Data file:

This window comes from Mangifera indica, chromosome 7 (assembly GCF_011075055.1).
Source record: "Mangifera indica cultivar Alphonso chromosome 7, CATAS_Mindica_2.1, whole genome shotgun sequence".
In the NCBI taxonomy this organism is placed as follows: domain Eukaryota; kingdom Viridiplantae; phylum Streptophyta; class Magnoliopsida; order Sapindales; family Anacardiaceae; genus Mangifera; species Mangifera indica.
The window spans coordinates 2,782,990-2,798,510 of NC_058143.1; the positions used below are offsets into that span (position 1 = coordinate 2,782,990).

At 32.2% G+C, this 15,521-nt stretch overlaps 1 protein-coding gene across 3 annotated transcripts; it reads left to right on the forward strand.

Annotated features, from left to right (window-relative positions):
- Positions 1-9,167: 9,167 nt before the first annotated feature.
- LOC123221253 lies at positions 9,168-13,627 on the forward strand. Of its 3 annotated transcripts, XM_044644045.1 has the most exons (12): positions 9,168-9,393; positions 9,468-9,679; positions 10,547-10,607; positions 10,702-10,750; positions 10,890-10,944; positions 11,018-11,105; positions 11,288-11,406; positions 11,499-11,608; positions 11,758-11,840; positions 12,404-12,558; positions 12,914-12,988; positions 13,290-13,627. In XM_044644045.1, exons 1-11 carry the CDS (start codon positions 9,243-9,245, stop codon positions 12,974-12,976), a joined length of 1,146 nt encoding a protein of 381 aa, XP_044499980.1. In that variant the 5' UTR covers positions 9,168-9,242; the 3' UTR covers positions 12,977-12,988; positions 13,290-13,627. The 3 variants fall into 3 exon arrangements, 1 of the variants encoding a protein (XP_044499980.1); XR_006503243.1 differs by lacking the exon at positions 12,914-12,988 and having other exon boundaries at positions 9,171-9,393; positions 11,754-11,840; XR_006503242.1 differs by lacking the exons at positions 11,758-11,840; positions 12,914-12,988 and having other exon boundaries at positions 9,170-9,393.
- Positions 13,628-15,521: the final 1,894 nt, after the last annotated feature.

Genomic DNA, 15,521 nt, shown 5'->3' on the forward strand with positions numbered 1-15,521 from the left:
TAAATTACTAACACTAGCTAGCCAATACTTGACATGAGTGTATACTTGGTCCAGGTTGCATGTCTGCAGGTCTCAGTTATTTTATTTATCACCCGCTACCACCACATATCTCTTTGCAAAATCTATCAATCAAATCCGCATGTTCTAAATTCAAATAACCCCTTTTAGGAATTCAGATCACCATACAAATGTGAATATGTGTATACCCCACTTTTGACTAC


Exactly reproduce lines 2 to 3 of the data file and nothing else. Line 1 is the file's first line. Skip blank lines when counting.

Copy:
Source record: "Mangifera indica cultivar Alphonso chromosome 7, CATAS_Mindica_2.1, whole genome shotgun sequence".
In the NCBI taxonomy this organism is placed as follows: domain Eukaryota; kingdom Viridiplantae; phylum Streptophyta; class Magnoliopsida; order Sapindales; family Anacardiaceae; genus Mangifera; species Mangifera indica.